Gordon in the News: last updated 04/01/2014
By Mac Gostow ’13
Ken Hallenbeck ’12 recently received a coveted National Science Foundation (NSF) Graduate Research Fellowship, which is funding three years of research as he works toward his Ph.D. in pharmaceutical sciences and pharmacogenomics at the University of California, San Francisco (UCSF). In a round with 13,000 applicants, Ken was one of 2,000 to receive a grant. He works alongside UCSF biology and pharmaceutical chemistry professor Michelle Arkin, analyzing and modulating the structures of elusive proteins.
In high school, he set his sights on graduate work at a large university, and decided to “get a broad and personal undergrad education to balance it out.” At Gordon he double majored in biology and philosophy, ran cross country and track, studied abroad, worked in Dining Services and as a teaching assistant, and led the student government. “I saw it as my time to experience as many fields as possible, to confirm that science was where God wanted me, and then develop a thoughtful worldview that could stand up to the rigors of being a Christian in a hard science,” he says. “At Gordon, I received an education needed to do research anywhere.”
An internship at the Cambridge biopharmaceutical startup Epizyme focused Ken's scientific interest on drug discovery, which he describes as a lengthy process of recognizing a target protein, analyzing its structure and finding other molecules that interact with it. “Proteins consist of chains of amino acids and perform a vast array of functions, from catalyzing metabolic reactions to replicating DNA,” he notes. These functions are defined by each protein’s three-dimensional shape, which is itself a complex interaction of the protein’s own amino acids. Often, modulating the details of these structures is the key to controlling disease. His UCSF research focuses on the role of a cell-surface receptor in multiple sclerosis pathogenesis.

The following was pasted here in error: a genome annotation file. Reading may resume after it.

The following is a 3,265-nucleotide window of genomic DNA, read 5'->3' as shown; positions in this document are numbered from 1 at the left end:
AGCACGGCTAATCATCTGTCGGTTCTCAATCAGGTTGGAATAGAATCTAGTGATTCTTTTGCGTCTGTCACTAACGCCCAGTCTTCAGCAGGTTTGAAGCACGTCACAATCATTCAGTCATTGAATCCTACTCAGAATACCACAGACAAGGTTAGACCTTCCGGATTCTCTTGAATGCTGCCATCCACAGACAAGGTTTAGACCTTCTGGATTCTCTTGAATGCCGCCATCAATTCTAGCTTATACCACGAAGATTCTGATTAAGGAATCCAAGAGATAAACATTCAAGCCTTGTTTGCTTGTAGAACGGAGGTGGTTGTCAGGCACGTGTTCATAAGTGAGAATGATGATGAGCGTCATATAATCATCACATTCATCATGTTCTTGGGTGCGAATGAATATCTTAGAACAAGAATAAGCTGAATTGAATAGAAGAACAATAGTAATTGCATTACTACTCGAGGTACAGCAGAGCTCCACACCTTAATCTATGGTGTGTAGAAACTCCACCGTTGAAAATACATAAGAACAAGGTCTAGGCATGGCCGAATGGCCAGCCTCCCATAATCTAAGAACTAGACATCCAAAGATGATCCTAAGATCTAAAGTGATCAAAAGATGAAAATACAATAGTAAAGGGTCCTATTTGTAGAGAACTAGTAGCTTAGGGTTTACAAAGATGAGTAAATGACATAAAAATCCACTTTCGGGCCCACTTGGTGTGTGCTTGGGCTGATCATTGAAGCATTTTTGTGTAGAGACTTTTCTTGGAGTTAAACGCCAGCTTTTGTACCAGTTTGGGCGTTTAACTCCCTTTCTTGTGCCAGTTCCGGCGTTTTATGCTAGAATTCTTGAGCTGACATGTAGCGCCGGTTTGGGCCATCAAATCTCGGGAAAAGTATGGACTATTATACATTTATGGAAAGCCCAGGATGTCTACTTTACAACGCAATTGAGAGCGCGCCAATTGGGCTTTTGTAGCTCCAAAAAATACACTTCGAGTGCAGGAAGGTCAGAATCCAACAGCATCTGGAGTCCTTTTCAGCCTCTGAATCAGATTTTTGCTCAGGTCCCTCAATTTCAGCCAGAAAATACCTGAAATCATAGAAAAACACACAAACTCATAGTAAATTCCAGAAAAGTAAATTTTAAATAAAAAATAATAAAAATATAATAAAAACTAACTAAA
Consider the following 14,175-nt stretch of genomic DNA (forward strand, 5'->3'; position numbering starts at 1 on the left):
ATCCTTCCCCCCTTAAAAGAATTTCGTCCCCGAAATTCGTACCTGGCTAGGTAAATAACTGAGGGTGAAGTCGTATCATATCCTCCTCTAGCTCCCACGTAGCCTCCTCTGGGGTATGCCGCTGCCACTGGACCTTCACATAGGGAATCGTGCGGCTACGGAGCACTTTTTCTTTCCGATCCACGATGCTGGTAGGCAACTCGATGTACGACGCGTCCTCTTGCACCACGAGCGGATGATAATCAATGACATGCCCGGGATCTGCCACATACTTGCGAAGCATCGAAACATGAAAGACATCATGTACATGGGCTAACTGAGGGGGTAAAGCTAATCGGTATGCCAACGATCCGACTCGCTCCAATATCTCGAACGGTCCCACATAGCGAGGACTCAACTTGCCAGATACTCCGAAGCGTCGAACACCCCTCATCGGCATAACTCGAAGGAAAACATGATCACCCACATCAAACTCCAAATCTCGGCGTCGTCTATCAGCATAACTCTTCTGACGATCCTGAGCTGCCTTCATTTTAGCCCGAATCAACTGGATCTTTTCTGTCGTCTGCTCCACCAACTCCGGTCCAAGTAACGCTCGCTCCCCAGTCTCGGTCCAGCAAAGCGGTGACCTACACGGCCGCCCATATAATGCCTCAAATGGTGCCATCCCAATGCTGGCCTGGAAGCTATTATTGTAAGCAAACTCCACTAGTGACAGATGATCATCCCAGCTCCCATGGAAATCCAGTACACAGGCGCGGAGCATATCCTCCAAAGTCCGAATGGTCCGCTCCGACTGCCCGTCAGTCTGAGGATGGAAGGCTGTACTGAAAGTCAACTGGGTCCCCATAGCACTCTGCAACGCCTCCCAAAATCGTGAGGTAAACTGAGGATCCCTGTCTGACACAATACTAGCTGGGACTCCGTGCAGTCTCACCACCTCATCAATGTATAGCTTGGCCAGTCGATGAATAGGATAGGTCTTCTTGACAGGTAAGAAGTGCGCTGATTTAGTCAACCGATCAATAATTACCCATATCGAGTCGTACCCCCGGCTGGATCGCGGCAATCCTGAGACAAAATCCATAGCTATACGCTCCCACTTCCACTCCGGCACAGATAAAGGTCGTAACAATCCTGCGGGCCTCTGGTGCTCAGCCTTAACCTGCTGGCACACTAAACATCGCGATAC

Because proteins are too small to see with a standard microscope, protein X-ray crystallography has become the primary technique used to analyze these molecules at the atomic level. By blasting super-concentrated protein crystals with high-intensity X-rays, the structures can be carefully mapped into a three-dimensional model. These sophisticated processes enable scientists to pinpoint complicated targets and optimize drugs to engage them.
Dr. Arkin describes Ken as “an enthusiastic drug hunter who takes innovative approaches toward developing drugs and has an unusual ability to grasp the big picture of his projects.” The novelty of his work drives him: “Nobody has ever done what I am doing before,” Ken says. “When I make a new protein construct and test to see if something binds to it, I don’t know the answer, and nobody who has ever lived does either. The fact that there is an answer but that we don’t know it yet is too cool for me to resist.”
Mac Gostow ’13 is a communications strategist with The Laidlaw Group, a Boston-based advrtising agency, and serves as assistant the artistic director at ImprovBoston. While a student at Gordon, Mac majored in communication arts (and double minored in business administration and sociology), performed with the Sweaty-Toothed Madmen improv comedy troupe, interned at CBS News in New York City, co-founded Scot Radio, and studied abroad in Turkey, where he was a show host for Istanbul's KURadyo. He now performs regularly at ImprovBoston as a member of the Family Show cast.